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Regenerative Agriculture: On Home Soil

Replenishing our soils with organic matter like compost will increase microbial diversity. Photo By Robyn Rosenfeldt

In a world of a changing climate and an increasingly politicised and broken food system, regenerative agriculture is a large-scale example of practices we can adopt in our own backyards which are beneficial for both our health and our environment.

A lot of the farming you see in this country is what is known as industrial agriculture. Large-scale, highintensity production designed to maximise yield and profits in the quickest and most efficient way possible.

But the environmental impacts it’s having not only on the soil, but on our water systems, our biodiversity and our carbon emissions is devastating. But as the name suggests, regenerative agriculture takes a restorative approach to farming, where food production can actually lead to healthier soils, increased biodiversity, cleaner waterways and carbon sequestration, not to mention more nutritious and better-tasting results.

By ensuring the food we grow and eat has been produced using principles which are regenerating the soil and ecosystems, not only is it infinitely healthier for us, but we’re restoring the planet at the same time. If the entire world adopted regenerative-agriculture practices, it’s believed we could completely reverse global warming in as little as 30 years.

Industrial Versus Regenerative

Most of the food eaten in Australia is produced through industrial agriculture. The industrial model uses synthetic fertilisers to increase yield, antibiotics to keep animals alive in large confined operations and heavy machinery to repeatedly till the soil. Industrial agriculture is about asking ‘how can this land make maximum yield and profits in the next few seasons?’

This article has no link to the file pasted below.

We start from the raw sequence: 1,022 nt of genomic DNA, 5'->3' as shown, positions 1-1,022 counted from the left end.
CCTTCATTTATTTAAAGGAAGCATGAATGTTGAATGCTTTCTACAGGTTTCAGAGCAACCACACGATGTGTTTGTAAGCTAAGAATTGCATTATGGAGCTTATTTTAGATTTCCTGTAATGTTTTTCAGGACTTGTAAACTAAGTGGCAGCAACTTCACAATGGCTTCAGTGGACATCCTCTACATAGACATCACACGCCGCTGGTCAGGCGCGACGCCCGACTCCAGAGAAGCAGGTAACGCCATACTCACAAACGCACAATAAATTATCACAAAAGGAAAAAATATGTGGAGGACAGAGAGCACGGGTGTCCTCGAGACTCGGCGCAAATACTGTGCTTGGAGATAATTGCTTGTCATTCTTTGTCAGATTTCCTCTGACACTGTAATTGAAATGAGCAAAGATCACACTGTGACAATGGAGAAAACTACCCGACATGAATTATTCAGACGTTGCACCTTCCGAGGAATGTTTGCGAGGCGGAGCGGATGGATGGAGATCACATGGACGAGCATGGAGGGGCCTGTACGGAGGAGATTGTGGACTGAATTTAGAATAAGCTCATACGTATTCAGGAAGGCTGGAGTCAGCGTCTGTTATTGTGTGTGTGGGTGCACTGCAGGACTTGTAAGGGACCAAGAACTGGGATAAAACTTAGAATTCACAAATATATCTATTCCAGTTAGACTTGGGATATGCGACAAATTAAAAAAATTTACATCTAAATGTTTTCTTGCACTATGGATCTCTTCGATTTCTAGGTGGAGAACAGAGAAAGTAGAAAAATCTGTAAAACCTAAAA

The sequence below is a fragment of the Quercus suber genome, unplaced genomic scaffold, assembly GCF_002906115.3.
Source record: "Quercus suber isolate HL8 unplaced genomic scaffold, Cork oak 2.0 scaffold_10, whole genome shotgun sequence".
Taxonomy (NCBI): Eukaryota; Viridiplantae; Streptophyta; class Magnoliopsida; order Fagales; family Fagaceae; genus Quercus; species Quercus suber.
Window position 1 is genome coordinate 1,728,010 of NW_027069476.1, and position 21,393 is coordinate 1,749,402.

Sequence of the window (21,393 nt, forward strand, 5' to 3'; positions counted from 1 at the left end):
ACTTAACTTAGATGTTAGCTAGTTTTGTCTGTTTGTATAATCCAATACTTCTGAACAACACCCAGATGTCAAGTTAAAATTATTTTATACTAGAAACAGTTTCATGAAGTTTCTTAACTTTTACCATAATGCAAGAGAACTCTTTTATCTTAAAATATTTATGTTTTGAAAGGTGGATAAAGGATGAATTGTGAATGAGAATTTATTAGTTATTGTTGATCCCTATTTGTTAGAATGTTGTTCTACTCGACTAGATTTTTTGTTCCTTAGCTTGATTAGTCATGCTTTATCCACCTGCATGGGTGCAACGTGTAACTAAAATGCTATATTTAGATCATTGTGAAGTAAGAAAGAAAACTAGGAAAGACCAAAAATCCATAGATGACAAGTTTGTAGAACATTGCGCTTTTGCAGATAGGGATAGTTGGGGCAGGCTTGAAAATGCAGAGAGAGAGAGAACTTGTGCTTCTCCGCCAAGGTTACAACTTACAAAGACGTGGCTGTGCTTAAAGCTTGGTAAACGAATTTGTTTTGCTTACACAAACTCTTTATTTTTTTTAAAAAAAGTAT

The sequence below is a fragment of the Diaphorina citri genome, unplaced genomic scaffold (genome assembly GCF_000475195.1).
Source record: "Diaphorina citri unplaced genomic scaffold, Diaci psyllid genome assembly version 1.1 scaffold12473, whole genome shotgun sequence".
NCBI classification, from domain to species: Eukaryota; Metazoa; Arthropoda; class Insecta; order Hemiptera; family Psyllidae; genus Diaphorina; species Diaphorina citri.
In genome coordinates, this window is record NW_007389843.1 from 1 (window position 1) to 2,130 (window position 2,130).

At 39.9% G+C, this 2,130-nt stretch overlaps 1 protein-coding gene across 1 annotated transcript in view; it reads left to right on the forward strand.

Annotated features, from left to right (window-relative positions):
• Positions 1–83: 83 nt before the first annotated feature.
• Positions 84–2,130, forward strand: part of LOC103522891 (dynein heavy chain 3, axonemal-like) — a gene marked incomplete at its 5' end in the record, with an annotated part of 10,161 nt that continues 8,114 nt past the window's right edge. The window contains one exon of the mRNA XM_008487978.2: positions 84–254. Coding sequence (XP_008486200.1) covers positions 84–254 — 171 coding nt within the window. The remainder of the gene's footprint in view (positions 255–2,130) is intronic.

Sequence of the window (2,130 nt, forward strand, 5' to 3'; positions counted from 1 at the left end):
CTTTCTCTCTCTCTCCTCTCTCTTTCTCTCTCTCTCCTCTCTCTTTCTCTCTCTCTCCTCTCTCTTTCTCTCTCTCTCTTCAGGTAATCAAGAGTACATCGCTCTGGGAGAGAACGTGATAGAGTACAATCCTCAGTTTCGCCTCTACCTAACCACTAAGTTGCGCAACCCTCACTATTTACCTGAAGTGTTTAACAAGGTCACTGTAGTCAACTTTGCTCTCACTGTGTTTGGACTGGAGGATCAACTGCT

Regenerative agriculture, however, is where farmers work to produce food for the betterment of both the land and for the quality of the end product. A top priority is increasing soil health and organic matter and one of the key principles is to use cover crops and plant residue to ensure the soil remains covered throughout the entire growing season. Not only does this lower the temperature of the soil and feed the microbes within it, but it protects it from erosion. And, given the UN estimates that one third of the world’s topsoil has already disappeared and calculates we only have 60 years left before it’s all gone, it really is time to change the way we farm.

While practices will differ on every piece of land, regenerative agriculture is about asking the question ‘what can this land yield while restoring and increasing ecosystem health at the same time?’

regenerative agriculture
Clockwise from top Benefits of rotational grazing aren’t limited to large-scale food producers; Mobile chicken tractors, big or small, facilitate the process and allows fresh food for the animals as well as time for the areas to regenerate; Bee-attracting plants will encourage biodiversity. Photos By Robyn Rosenfeldt

Underlying Principles


Soil is a living thing and crucial to ecosystem health, so a fundamental principle of regen-ag is making sure the soil isn’t left fallow or bare to dry out, degrade and disappear. When plants cover the soil it is protected and soil microorganisms can thrive. Bare soil oxidises carbon and releases it into the atmosphere, whereas plants draw carbon dioxide from the atmosphere and sequester it, feeding the soil biology at the same time.

In practice, this might mean no-till farming in which the soil is not broken up by ploughing, cover crops are left in the soil, and soil life and soil structure is not disturbed. It might mean rotational grazing – moving animals slowly between smaller paddocks, leaving plenty of time for the pasture to recover and regrow.